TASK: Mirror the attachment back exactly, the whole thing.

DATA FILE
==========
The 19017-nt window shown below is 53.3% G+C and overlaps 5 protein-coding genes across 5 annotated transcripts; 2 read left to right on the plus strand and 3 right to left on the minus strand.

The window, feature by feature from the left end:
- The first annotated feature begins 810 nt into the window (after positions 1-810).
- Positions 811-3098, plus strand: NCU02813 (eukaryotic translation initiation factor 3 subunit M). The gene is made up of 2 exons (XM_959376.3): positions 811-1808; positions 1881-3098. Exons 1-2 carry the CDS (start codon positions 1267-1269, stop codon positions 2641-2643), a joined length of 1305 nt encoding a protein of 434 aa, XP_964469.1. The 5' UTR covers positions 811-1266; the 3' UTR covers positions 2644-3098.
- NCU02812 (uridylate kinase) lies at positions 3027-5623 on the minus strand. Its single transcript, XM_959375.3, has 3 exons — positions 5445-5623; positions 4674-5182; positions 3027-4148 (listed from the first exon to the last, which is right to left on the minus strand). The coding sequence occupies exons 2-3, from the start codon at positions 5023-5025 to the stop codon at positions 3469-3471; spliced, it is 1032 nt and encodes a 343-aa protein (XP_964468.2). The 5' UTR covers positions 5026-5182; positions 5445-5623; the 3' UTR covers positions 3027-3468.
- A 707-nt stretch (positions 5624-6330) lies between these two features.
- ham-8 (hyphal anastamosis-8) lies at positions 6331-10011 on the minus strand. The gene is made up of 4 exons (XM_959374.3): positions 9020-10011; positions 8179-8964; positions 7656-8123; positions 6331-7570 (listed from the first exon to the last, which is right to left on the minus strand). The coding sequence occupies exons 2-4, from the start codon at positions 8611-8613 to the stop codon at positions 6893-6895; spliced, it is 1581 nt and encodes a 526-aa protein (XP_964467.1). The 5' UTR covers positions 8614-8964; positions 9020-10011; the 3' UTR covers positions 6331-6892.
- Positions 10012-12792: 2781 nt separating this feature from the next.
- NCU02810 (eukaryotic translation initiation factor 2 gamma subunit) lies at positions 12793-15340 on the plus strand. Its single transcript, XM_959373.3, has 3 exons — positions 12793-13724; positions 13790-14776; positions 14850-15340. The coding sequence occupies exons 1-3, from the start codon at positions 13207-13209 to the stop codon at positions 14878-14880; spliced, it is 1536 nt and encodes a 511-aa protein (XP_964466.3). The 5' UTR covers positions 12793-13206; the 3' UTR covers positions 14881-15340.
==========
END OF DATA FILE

The 19017-nt window shown below is 53.3% G+C and overlaps 5 protein-coding genes across 5 annotated transcripts; 2 read left to right on the plus strand and 3 right to left on the minus strand.

The window, feature by feature from the left end:
- The first annotated feature begins 810 nt into the window (after positions 1-810).
- Positions 811-3098, plus strand: NCU02813 (eukaryotic translation initiation factor 3 subunit M). The gene is made up of 2 exons (XM_959376.3): positions 811-1808; positions 1881-3098. Exons 1-2 carry the CDS (start codon positions 1267-1269, stop codon positions 2641-2643), a joined length of 1305 nt encoding a protein of 434 aa, XP_964469.1. The 5' UTR covers positions 811-1266; the 3' UTR covers positions 2644-3098.
- NCU02812 (uridylate kinase) lies at positions 3027-5623 on the minus strand. Its single transcript, XM_959375.3, has 3 exons — positions 5445-5623; positions 4674-5182; positions 3027-4148 (listed from the first exon to the last, which is right to left on the minus strand). The coding sequence occupies exons 2-3, from the start codon at positions 5023-5025 to the stop codon at positions 3469-3471; spliced, it is 1032 nt and encodes a 343-aa protein (XP_964468.2). The 5' UTR covers positions 5026-5182; positions 5445-5623; the 3' UTR covers positions 3027-3468.
- A 707-nt stretch (positions 5624-6330) lies between these two features.
- ham-8 (hyphal anastamosis-8) lies at positions 6331-10011 on the minus strand. The gene is made up of 4 exons (XM_959374.3): positions 9020-10011; positions 8179-8964; positions 7656-8123; positions 6331-7570 (listed from the first exon to the last, which is right to left on the minus strand). The coding sequence occupies exons 2-4, from the start codon at positions 8611-8613 to the stop codon at positions 6893-6895; spliced, it is 1581 nt and encodes a 526-aa protein (XP_964467.1). The 5' UTR covers positions 8614-8964; positions 9020-10011; the 3' UTR covers positions 6331-6892.
- Positions 10012-12792: 2781 nt separating this feature from the next.
- NCU02810 (eukaryotic translation initiation factor 2 gamma subunit) lies at positions 12793-15340 on the plus strand. Its single transcript, XM_959373.3, has 3 exons — positions 12793-13724; positions 13790-14776; positions 14850-15340. The coding sequence occupies exons 1-3, from the start codon at positions 13207-13209 to the stop codon at positions 14878-14880; spliced, it is 1536 nt and encodes a 511-aa protein (XP_964466.3). The 5' UTR covers positions 12793-13206; the 3' UTR covers positions 14881-15340.